To really talk about Sandra Cisneros in a way that does her justice I have to use lines from her own poems. Her words are “beautiful as money and as brutal”, “backflips snapping open like/ A carpenters hinged ruler,” “parrot tulips and papayas”, a “helix of desire and vanity”, a “fleshy undertongue of sorrows”, a “mariachi howl”.
A candid, sexy and wonderfully mood-strewn collection of poetry that celebrates the female aspects of love, from the reflective to the overtly erotic. From the winner of the 2018 PEN/Nabokov Award for Achievement in International Literature.
About the Author
Sandra Cisneros is a poet, short story writer, novelist and essayist whose work explores the lives of the working-class. Her numerous awards include NEA fellowships in both poetry and fiction, the Texas Medal of the Arts, a MacArthur Fellowship, several honorary doctorates and national and international book awards, including Chicago’s Fifth Star Award, the PEN Center USA Literary Award, and the National Medal of the Arts awarded to her by President Obama in 2016. Most recently, she received the Ford Foundation’s Art of Change Fellowship, was recognized among The Frederick Douglass 200, and was awarded the PEN/Nabokov Award for Achievement in International Literature.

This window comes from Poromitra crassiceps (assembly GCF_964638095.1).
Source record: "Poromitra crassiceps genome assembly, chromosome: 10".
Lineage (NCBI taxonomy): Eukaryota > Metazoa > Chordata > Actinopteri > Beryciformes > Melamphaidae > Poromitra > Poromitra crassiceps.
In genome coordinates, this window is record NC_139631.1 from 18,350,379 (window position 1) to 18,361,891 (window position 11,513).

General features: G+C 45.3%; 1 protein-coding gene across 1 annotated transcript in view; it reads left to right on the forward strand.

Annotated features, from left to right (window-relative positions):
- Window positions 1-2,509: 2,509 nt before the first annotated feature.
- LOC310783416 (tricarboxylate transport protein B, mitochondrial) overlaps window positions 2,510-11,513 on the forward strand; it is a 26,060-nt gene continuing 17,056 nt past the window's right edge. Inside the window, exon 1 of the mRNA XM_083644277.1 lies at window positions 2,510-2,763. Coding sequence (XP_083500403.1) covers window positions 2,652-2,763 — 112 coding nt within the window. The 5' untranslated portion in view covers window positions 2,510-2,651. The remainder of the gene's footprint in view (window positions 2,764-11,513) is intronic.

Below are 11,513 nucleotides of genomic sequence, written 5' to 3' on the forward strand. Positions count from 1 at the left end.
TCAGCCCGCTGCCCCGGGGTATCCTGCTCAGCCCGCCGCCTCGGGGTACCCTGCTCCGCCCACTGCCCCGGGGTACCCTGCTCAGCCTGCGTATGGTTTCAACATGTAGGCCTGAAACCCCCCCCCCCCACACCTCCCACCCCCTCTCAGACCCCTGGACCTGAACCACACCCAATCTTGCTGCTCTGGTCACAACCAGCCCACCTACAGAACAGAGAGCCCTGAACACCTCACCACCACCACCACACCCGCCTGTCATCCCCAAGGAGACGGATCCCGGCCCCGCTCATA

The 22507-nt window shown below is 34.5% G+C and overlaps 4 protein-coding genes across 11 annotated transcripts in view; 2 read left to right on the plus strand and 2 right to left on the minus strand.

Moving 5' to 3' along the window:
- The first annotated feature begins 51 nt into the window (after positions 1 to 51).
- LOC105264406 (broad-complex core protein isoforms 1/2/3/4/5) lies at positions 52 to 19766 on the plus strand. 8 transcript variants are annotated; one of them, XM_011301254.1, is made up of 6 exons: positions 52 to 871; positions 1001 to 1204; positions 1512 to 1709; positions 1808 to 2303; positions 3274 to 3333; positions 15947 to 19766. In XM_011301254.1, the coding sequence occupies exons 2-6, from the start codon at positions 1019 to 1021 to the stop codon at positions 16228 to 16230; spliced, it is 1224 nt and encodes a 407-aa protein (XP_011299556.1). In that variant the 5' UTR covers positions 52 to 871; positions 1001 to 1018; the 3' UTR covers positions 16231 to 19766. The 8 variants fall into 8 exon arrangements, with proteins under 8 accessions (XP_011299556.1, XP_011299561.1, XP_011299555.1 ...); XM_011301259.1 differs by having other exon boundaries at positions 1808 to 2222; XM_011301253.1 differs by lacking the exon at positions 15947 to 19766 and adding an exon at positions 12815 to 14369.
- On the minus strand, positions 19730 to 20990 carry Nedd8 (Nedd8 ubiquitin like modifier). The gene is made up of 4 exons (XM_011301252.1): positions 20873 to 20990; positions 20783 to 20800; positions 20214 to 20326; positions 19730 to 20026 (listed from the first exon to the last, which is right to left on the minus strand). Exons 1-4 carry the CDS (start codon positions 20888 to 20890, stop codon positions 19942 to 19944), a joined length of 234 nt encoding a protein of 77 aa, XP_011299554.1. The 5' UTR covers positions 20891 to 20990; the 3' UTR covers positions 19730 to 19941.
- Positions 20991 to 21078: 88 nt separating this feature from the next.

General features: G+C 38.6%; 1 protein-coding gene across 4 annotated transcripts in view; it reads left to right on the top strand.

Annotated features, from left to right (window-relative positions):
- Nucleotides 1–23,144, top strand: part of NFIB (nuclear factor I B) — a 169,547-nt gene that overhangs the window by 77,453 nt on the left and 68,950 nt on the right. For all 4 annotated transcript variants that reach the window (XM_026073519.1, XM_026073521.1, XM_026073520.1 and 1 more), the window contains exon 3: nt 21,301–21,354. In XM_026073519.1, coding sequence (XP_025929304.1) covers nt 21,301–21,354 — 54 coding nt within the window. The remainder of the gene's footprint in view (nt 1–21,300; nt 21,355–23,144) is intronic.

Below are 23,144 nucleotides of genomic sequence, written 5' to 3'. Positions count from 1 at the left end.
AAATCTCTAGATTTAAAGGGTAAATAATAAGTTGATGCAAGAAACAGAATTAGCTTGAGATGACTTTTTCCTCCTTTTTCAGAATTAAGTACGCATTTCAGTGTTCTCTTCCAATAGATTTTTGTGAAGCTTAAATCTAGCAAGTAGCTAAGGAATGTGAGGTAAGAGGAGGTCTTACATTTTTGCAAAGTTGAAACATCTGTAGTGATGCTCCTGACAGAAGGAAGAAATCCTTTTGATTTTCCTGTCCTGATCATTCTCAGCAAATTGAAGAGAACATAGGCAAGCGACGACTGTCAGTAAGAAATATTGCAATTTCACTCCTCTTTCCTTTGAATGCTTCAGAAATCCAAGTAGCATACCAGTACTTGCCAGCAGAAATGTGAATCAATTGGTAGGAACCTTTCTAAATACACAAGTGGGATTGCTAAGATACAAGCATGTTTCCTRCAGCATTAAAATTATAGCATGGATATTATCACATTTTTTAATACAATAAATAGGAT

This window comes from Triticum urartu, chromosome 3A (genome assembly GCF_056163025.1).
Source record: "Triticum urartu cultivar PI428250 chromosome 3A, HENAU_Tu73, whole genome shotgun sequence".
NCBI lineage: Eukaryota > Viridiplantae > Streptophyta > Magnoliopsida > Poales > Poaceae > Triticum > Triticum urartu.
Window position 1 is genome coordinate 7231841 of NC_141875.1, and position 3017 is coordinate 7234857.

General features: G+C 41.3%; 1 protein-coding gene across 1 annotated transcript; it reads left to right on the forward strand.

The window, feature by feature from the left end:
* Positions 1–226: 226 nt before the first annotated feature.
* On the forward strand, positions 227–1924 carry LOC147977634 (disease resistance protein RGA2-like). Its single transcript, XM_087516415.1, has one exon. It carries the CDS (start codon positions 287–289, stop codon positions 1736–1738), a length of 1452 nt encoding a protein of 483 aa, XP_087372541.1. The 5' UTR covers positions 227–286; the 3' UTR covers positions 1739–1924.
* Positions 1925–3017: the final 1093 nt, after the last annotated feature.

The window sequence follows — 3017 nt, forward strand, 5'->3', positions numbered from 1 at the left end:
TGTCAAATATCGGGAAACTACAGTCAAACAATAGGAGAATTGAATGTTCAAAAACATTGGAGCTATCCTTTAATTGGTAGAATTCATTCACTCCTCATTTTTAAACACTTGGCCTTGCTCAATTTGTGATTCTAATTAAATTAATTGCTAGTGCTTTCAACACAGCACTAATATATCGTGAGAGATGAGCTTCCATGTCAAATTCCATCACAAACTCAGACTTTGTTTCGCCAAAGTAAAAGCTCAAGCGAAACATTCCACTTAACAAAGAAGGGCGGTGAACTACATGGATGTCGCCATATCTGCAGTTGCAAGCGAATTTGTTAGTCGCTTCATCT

Her classic, coming-of-age novel, The House on Mango Street, has sold over six million copies, has been translated into over twenty languages, and is required reading in elementary, high school, and universities across the nation.
In addition to her writing, Cisneros has fostered the careers of many aspiring and emerging writers through two non-profits she founded: the Macondo Foundation and the Alfredo Cisneros del Moral Foundation. She is also the organizer of Los MacArturos, Latino MacArthur fellows who are community activists. Her literary papers are preserved in Texas at the Wittliff Collections at Texas State University.
Sandra Cisneros is a dual citizen of the United States and Mexico and earns her living by her pen. She currently lives in San Miguel de Allende.